Using Sublime Text for python

October 10, 2016

Five or so years ago, I was frustrated by my coding environment. I was working on .net web sites and felt like I was fighting Microsoft’s Visual Studio to get my work done. I started jumping between Visual Studio, Notepad++, Eclipse, and other programs. With all my jumping around, I was not really happy with my experience in any of them.

I came across an article that encouraged me to invest in my coding tools; that is to pick one program and dive deep into it, find out what it’s good for, and try to enjoy it to its maximum, before looking to other tools.

Given that inspiration, I turned to Sublime Text and the myriad of how-to articles and videos for it, and within a month it was my favorite editor. I could list dozens of reasons why you should give it a try, but Daniel Bader has done a great job.

One great feature not listed in Daniel’s article is how Sublime supports so many languages. It is as flexible as your interests. As you prepare to try Sublime for python development, I would suggest adding these packages to increase your enjoyment:


The Anaconda package gives you a number of helpful tools for python development. Probably the one I use most often is its auto-completion function that enhances Sublime’s auto-completion window with greater intelligence.

From helping import modules, to calling their functions, providing parameter options, and popping up function documentation, it can be a big help right when you need it.

Also useful its its enhanced Goto definition functionality, which does what you expect, and does a better job routing you to the correct python function than Sublime’s native functionality. I find this particularly useful when working with a new open source module.

The third thing I find incredibly useful is it’s linting property. When you finish typing, it’ll lint your code against PEP8

Now, when you install anaconda, remember to add an additional configuration to your .sublime-project files. In order for anaconda to provide its help to the unique packages in each project, you will need to add a "python_interpreter" key and value to your project settings. For example:

I know there are more things anaconda can do, but I haven’t gotten to them yet. These have been by far worth it.


The SublimeREPL package is fantastic to have around, as it allows you to trivially spawn a REPL environment for pretty much any language you have installed on your machine. In particular, I’m thankful that it has excellent support for virtualenv environments. So that all I need to do to check some thoughts is hit:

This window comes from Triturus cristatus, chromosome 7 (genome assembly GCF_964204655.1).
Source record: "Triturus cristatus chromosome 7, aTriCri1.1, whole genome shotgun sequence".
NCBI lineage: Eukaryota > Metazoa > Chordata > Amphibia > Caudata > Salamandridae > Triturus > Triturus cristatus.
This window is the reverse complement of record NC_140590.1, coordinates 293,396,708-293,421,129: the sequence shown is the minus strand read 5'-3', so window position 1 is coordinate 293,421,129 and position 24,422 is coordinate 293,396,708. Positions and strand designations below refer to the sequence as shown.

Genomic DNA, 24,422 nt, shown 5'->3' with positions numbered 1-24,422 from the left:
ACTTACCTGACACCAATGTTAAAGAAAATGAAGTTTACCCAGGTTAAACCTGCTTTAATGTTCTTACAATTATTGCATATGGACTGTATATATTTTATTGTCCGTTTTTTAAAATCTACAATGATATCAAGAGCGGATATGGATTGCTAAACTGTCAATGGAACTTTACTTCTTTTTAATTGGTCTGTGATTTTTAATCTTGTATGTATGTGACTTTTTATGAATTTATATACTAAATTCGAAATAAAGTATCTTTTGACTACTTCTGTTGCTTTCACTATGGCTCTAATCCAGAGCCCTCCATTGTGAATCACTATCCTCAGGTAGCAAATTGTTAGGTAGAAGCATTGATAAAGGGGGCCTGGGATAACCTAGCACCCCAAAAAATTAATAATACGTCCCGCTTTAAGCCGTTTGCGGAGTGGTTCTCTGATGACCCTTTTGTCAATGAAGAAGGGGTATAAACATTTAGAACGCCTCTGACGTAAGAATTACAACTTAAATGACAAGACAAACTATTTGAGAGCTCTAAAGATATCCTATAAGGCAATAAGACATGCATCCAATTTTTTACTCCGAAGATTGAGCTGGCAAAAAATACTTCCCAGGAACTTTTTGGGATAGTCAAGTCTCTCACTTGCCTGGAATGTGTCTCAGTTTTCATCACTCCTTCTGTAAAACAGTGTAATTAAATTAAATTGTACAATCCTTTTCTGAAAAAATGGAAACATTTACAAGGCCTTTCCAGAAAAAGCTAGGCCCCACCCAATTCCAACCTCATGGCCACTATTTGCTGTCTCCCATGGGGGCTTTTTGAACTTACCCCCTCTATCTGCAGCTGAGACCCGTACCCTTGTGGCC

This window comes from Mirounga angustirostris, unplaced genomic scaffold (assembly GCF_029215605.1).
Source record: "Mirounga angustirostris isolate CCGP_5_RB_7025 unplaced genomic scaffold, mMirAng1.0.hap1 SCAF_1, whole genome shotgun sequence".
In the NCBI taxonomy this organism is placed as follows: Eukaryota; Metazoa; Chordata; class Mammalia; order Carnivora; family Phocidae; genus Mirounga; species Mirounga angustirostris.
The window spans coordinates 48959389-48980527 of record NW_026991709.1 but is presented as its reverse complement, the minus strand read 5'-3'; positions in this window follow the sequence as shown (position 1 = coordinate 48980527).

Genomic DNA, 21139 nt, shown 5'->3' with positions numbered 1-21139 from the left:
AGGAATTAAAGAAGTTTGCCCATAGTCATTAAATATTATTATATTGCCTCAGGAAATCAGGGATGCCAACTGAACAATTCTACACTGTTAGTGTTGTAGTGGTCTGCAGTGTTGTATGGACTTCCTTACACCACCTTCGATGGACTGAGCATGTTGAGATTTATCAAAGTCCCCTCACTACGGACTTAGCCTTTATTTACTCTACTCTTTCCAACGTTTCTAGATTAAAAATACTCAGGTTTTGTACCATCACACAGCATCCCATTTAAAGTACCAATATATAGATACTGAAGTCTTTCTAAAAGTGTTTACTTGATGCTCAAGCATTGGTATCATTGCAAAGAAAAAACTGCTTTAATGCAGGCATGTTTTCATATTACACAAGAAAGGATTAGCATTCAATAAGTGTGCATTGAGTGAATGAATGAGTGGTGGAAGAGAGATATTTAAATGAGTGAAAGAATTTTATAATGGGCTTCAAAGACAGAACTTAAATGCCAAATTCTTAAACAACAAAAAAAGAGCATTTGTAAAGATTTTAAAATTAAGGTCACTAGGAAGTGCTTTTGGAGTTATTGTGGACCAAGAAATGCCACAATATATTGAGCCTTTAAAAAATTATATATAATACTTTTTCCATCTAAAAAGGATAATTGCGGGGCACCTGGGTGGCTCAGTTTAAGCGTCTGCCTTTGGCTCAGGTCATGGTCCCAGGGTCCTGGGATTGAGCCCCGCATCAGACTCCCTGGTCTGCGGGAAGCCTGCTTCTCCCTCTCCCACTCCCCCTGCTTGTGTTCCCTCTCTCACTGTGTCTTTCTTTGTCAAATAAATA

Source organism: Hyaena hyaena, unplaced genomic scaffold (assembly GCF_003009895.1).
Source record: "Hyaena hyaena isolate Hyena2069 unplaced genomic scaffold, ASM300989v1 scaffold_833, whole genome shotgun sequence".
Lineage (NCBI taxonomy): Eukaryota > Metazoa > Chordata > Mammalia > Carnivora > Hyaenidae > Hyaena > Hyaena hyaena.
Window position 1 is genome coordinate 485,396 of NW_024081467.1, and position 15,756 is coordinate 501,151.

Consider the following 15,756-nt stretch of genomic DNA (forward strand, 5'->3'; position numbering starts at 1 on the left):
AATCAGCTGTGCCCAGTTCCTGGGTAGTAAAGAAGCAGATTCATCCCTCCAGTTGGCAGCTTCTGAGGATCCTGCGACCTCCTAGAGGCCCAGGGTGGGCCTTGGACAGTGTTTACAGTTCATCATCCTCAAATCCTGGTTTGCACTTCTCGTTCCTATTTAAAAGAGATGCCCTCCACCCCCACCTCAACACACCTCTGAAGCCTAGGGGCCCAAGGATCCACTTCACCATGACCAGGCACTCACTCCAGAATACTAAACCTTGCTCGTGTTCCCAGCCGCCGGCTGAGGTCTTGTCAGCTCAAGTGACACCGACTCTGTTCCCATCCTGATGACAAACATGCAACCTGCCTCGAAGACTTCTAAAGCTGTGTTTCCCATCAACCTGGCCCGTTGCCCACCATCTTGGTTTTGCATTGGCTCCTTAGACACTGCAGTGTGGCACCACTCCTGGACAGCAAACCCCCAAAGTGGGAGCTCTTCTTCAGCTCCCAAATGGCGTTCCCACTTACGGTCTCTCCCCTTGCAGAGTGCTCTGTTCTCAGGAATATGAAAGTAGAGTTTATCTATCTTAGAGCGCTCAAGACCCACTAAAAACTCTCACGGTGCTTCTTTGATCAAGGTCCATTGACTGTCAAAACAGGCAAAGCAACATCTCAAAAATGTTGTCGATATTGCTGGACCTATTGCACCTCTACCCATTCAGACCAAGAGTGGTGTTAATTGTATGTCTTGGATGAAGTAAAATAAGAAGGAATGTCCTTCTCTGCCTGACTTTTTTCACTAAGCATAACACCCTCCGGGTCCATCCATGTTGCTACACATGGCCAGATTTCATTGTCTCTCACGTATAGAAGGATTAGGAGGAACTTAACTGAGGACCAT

• shift-command-p For the command pallet
  • vir To select the SublimeREPL: python - virtualenv command
  • Select which virtual environment I want to activate

And viola! I’m ready to go!

SublimeREPL also allows you to quickly send code over to your REPL with quick commands. So, if you want to have all your variables and functions in your new REPL, create one and hit Tools > SublimeREPL > Eval in REPL > File , or as I commonly do hit Control-comma then f . To send a few lines you have selected, it’s Control-comma then l .

Unfortunately, at the moment SublimeREPL does not support virtual environments that are in the project folder, like the ones created with python 3.3+ venv tool. So for now, if you want to take advantage of this functionality, keep using the virtualenv tool.


This is not a python-specific tool, but it helps out in so many ways. Origami makes it easy to move or clone windows into new or existing panes.

So for example, whenever I spawn a new REPL to test some ideas, I find it helpful to split my Sublime window into two panes, with the code on the left and the REPL on the right. Also, I’m usually creating a REPL when I only have one pane. So instead of going through the menus and dragging the REPL over to a new pane, I hit the three commands listed above to create the REPL, and then hit command k then command option right arrow for the Origami: Create Pane with File on the Right command.

I know that sounds like a crazy bit of finger dancing, but after a few minutes with the origami command it makes sense. command k is one of the common Sublime key commands to say “Pay attention Sublime, I’m going to do something”. After that, the next command tells origami what to do. After a couple of times of using the command pallet to do your most common command you’ll start to remember what it is.

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